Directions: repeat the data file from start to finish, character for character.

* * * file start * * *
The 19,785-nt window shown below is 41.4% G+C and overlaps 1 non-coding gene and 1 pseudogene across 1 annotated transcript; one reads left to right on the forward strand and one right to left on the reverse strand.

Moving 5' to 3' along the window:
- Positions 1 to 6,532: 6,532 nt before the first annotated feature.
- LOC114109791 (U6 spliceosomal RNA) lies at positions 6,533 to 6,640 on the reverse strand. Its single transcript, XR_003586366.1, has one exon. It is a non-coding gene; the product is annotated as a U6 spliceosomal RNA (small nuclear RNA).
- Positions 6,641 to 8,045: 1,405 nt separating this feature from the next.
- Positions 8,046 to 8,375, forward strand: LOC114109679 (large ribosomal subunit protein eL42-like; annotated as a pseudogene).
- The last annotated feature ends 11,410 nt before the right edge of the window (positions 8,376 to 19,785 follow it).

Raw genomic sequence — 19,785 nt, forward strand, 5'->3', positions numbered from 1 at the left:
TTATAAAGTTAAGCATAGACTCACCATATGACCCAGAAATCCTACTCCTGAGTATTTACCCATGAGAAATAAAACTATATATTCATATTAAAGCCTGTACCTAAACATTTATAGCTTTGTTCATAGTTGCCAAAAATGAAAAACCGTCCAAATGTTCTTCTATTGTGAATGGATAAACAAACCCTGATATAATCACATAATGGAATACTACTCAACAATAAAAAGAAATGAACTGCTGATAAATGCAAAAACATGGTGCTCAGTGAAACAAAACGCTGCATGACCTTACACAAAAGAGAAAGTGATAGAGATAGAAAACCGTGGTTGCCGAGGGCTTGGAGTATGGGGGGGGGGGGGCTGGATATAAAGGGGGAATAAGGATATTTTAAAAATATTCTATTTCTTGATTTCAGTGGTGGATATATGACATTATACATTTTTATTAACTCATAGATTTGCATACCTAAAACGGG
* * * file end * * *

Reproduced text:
The 19,785-nt window shown below is 41.4% G+C and overlaps 1 non-coding gene and 1 pseudogene across 1 annotated transcript; one reads left to right on the forward strand and one right to left on the reverse strand.

Moving 5' to 3' along the window:
- Positions 1 to 6,532: 6,532 nt before the first annotated feature.
- LOC114109791 (U6 spliceosomal RNA) lies at positions 6,533 to 6,640 on the reverse strand. Its single transcript, XR_003586366.1, has one exon. It is a non-coding gene; the product is annotated as a U6 spliceosomal RNA (small nuclear RNA).
- Positions 6,641 to 8,045: 1,405 nt separating this feature from the next.
- Positions 8,046 to 8,375, forward strand: LOC114109679 (large ribosomal subunit protein eL42-like; annotated as a pseudogene).
- The last annotated feature ends 11,410 nt before the right edge of the window (positions 8,376 to 19,785 follow it).

Raw genomic sequence — 19,785 nt, forward strand, 5'->3', positions numbered from 1 at the left:
TTATAAAGTTAAGCATAGACTCACCATATGACCCAGAAATCCTACTCCTGAGTATTTACCCATGAGAAATAAAACTATATATTCATATTAAAGCCTGTACCTAAACATTTATAGCTTTGTTCATAGTTGCCAAAAATGAAAAACCGTCCAAATGTTCTTCTATTGTGAATGGATAAACAAACCCTGATATAATCACATAATGGAATACTACTCAACAATAAAAAGAAATGAACTGCTGATAAATGCAAAAACATGGTGCTCAGTGAAACAAAACGCTGCATGACCTTACACAAAAGAGAAAGTGATAGAGATAGAAAACCGTGGTTGCCGAGGGCTTGGAGTATGGGGGGGGGGGGGCTGGATATAAAGGGGGAATAAGGATATTTTAAAAATATTCTATTTCTTGATTTCAGTGGTGGATATATGACATTATACATTTTTATTAACTCATAGATTTGCATACCTAAAACGGG